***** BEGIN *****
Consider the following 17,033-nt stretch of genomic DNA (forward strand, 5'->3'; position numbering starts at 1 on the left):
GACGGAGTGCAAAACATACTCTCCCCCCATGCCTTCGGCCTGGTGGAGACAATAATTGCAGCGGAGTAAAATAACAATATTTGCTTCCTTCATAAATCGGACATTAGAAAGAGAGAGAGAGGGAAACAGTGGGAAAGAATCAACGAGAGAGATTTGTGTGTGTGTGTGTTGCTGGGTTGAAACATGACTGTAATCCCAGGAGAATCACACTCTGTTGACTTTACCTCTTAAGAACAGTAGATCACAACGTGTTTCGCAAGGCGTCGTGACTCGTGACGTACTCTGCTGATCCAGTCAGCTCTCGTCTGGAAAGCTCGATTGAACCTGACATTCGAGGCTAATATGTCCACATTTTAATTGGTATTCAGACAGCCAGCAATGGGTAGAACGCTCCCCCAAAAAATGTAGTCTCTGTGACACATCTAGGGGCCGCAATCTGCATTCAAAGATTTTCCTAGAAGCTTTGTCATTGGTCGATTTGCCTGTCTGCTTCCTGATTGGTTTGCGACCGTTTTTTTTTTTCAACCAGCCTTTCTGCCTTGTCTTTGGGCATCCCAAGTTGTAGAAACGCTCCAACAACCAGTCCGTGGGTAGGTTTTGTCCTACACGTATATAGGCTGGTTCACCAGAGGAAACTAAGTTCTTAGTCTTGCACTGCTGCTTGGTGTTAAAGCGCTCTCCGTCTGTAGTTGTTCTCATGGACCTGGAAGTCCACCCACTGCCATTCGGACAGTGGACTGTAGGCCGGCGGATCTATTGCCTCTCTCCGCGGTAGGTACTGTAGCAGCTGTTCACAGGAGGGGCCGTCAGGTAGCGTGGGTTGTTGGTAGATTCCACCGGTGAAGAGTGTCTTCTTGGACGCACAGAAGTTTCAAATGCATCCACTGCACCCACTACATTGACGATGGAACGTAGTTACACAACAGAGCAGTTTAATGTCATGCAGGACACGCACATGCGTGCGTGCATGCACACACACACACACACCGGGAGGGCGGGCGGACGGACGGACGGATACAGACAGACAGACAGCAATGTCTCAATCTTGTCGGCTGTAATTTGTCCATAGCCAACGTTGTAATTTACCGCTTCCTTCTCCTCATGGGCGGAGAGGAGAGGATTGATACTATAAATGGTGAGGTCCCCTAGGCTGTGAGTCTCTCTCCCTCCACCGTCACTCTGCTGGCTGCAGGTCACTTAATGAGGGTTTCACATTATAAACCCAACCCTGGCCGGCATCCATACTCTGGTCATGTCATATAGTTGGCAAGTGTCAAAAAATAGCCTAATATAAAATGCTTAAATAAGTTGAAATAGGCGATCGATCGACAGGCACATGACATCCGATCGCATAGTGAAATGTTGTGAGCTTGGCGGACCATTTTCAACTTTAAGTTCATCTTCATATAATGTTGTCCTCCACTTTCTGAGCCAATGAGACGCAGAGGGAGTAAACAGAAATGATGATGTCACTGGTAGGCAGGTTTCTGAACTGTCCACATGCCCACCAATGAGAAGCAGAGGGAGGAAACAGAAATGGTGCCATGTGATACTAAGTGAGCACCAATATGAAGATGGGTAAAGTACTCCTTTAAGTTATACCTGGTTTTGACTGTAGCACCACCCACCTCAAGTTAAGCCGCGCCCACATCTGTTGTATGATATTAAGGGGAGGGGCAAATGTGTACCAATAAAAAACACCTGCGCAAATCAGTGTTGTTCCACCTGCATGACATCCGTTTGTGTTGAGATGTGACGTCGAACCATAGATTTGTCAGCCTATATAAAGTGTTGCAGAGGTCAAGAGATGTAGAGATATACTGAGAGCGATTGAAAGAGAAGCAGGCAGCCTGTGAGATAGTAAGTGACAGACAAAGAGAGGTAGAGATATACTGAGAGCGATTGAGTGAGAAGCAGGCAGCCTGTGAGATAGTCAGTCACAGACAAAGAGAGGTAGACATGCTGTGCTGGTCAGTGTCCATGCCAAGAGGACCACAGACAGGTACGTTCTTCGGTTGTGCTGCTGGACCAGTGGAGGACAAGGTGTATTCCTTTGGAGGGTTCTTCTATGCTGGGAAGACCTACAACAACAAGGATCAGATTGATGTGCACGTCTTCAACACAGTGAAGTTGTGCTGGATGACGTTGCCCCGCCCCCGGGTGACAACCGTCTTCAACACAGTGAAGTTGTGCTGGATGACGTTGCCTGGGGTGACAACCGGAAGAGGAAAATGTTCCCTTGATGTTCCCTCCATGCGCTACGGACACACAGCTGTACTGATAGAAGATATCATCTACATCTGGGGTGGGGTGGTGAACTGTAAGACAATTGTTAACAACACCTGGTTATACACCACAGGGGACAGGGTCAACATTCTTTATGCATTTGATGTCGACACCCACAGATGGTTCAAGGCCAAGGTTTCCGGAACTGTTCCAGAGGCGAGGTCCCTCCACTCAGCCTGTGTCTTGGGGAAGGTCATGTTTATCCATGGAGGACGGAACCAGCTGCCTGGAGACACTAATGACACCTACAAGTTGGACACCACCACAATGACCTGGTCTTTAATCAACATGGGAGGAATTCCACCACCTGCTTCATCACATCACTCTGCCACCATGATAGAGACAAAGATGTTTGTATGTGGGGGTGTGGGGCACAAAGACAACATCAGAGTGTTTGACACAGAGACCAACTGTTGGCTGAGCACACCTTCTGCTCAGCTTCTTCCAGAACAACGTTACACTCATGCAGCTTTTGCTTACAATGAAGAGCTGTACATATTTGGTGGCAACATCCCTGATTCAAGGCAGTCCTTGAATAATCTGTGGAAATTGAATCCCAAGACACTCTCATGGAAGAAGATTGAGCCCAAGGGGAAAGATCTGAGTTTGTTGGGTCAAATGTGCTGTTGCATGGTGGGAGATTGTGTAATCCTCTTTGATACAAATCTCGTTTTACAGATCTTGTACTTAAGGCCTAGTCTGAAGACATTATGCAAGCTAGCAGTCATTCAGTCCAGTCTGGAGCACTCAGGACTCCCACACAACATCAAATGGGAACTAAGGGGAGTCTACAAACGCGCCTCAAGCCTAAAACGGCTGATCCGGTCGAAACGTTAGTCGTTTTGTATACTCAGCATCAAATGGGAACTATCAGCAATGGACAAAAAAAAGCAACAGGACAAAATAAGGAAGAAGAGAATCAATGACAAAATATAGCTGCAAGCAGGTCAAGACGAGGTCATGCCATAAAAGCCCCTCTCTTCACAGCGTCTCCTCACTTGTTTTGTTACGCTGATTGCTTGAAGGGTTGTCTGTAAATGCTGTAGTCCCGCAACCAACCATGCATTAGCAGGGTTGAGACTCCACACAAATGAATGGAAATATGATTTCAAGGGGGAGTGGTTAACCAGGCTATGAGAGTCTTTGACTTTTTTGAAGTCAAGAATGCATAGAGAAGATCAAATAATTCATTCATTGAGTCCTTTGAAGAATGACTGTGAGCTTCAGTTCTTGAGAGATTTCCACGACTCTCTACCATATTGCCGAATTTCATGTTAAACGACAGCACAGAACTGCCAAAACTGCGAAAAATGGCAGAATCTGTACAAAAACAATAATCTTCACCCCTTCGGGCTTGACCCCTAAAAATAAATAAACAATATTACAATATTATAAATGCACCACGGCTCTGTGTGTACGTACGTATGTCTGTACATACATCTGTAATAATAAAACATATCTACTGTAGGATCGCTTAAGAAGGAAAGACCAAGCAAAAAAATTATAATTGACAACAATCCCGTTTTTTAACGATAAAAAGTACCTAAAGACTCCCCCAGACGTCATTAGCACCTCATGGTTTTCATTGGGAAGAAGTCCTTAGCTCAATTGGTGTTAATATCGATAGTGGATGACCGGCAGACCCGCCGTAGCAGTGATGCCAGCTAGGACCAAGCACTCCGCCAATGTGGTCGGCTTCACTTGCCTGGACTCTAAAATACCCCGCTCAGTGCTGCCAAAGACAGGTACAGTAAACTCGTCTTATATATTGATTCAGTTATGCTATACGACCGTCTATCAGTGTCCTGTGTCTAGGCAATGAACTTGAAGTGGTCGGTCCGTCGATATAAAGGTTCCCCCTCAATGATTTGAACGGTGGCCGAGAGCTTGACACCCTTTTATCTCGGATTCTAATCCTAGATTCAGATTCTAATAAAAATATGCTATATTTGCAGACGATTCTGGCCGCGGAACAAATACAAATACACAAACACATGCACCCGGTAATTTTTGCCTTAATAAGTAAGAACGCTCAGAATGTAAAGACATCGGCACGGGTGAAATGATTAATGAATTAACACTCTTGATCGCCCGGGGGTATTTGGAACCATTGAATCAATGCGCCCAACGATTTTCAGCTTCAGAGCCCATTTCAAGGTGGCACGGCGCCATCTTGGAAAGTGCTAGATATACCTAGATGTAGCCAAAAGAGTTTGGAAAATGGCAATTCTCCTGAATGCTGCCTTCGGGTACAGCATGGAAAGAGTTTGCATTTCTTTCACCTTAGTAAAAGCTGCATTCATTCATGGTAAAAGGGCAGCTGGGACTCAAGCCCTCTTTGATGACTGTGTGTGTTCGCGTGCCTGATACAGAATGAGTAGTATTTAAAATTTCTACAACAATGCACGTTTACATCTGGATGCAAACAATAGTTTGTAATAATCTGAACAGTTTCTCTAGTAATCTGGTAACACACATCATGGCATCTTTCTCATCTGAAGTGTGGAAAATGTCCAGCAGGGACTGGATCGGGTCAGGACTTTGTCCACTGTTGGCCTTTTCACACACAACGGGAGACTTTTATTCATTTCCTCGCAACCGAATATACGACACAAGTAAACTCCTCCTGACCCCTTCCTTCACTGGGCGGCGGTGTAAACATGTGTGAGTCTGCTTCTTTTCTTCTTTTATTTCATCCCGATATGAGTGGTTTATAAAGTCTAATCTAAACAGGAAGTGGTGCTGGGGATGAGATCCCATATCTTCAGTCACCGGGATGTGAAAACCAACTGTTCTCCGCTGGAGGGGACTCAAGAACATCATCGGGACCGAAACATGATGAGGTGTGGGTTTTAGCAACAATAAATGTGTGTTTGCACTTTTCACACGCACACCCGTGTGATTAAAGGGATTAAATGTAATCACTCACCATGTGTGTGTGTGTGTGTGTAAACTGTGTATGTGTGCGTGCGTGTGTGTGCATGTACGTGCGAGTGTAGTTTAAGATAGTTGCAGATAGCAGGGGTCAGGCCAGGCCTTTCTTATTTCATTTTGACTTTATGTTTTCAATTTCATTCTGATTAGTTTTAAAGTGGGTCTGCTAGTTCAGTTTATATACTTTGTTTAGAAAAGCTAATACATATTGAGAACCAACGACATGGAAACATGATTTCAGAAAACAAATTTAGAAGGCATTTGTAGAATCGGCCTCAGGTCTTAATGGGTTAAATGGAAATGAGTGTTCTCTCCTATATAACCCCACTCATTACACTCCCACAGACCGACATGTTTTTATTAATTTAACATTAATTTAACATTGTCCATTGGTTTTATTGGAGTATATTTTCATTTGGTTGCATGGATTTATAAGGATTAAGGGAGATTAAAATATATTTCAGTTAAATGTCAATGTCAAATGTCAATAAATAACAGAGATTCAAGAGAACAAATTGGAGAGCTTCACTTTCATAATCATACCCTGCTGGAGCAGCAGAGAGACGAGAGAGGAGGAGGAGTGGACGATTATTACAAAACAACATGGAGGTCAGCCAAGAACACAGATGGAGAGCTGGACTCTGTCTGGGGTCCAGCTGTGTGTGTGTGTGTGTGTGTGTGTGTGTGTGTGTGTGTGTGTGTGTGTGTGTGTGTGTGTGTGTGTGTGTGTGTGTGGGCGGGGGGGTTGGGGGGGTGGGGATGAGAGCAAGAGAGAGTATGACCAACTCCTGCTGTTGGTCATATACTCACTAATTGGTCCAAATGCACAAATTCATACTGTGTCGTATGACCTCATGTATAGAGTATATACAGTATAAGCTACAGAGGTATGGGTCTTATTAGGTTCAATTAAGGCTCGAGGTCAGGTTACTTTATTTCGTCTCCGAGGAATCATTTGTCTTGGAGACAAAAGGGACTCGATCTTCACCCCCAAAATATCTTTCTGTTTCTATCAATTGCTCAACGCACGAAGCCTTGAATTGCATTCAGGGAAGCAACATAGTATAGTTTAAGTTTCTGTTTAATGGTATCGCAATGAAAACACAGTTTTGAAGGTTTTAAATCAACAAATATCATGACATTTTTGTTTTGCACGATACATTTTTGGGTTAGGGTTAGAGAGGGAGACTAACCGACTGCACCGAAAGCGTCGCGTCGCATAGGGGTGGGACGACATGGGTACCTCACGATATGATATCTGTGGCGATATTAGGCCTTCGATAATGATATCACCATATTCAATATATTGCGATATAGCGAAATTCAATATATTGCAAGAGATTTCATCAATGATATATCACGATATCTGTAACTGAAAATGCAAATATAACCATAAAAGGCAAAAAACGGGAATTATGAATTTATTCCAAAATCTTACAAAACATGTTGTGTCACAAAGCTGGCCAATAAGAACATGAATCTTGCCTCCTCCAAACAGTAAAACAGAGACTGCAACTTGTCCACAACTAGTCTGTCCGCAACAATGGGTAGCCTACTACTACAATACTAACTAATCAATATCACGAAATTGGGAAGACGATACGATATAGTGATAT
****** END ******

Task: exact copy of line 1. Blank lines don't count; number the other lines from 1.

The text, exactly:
Consider the following 17,033-nt stretch of genomic DNA (forward strand, 5'->3'; position numbering starts at 1 on the left):